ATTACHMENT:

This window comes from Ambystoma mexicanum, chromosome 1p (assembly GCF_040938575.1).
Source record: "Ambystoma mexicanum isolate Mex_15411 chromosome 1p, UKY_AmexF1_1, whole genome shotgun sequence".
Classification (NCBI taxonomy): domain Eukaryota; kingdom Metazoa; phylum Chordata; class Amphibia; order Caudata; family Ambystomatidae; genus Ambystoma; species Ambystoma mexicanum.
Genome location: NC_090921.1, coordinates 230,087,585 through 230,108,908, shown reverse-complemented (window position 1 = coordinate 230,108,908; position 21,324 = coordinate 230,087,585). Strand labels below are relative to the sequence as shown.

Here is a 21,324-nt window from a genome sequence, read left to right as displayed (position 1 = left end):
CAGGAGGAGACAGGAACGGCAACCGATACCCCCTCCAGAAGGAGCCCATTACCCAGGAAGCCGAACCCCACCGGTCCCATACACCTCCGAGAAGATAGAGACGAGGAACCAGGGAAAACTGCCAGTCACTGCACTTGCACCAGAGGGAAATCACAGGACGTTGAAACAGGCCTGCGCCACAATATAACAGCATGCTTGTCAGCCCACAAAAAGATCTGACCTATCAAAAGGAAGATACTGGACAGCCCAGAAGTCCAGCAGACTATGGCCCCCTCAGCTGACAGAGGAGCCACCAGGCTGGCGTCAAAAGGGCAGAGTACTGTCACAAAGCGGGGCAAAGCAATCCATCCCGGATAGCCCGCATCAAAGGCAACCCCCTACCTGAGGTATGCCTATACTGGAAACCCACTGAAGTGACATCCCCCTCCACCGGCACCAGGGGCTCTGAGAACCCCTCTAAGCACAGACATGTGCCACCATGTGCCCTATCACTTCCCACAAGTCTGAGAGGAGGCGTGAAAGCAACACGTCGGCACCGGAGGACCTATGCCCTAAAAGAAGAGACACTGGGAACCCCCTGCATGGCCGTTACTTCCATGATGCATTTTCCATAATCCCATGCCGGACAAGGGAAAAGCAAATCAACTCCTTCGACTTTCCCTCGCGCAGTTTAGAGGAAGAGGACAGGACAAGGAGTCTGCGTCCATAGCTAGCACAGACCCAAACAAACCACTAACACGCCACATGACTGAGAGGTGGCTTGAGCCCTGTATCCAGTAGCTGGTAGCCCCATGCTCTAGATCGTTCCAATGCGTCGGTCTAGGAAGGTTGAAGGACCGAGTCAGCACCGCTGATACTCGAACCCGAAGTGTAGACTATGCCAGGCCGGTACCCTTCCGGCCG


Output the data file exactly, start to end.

This window comes from Ambystoma mexicanum, chromosome 1p (assembly GCF_040938575.1).
Source record: "Ambystoma mexicanum isolate Mex_15411 chromosome 1p, UKY_AmexF1_1, whole genome shotgun sequence".
Classification (NCBI taxonomy): domain Eukaryota; kingdom Metazoa; phylum Chordata; class Amphibia; order Caudata; family Ambystomatidae; genus Ambystoma; species Ambystoma mexicanum.
Genome location: NC_090921.1, coordinates 230,087,585 through 230,108,908, shown reverse-complemented (window position 1 = coordinate 230,108,908; position 21,324 = coordinate 230,087,585). Strand labels below are relative to the sequence as shown.

Here is a 21,324-nt window from a genome sequence, read left to right as displayed (position 1 = left end):
CAGGAGGAGACAGGAACGGCAACCGATACCCCCTCCAGAAGGAGCCCATTACCCAGGAAGCCGAACCCCACCGGTCCCATACACCTCCGAGAAGATAGAGACGAGGAACCAGGGAAAACTGCCAGTCACTGCACTTGCACCAGAGGGAAATCACAGGACGTTGAAACAGGCCTGCGCCACAATATAACAGCATGCTTGTCAGCCCACAAAAAGATCTGACCTATCAAAAGGAAGATACTGGACAGCCCAGAAGTCCAGCAGACTATGGCCCCCTCAGCTGACAGAGGAGCCACCAGGCTGGCGTCAAAAGGGCAGAGTACTGTCACAAAGCGGGGCAAAGCAATCCATCCCGGATAGCCCGCATCAAAGGCAACCCCCTACCTGAGGTATGCCTATACTGGAAACCCACTGAAGTGACATCCCCCTCCACCGGCACCAGGGGCTCTGAGAACCCCTCTAAGCACAGACATGTGCCACCATGTGCCCTATCACTTCCCACAAGTCTGAGAGGAGGCGTGAAAGCAACACGTCGGCACCGGAGGACCTATGCCCTAAAAGAAGAGACACTGGGAACCCCCTGCATGGCCGTTACTTCCATGATGCATTTTCCATAATCCCATGCCGGACAAGGGAAAAGCAAATCAACTCCTTCGACTTTCCCTCGCGCAGTTTAGAGGAAGAGGACAGGACAAGGAGTCTGCGTCCATAGCTAGCACAGACCCAAACAAACCACTAACACGCCACATGACTGAGAGGTGGCTTGAGCCCTGTATCCAGTAGCTGGTAGCCCCATGCTCTAGATCGTTCCAATGCGTCGGTCTAGGAAGGTTGAAGGACCGAGTCAGCACCGCTGATACTCGAACCCGAAGTGTAGACTATGCCAGGCCGGTACCCTTCCGGCCG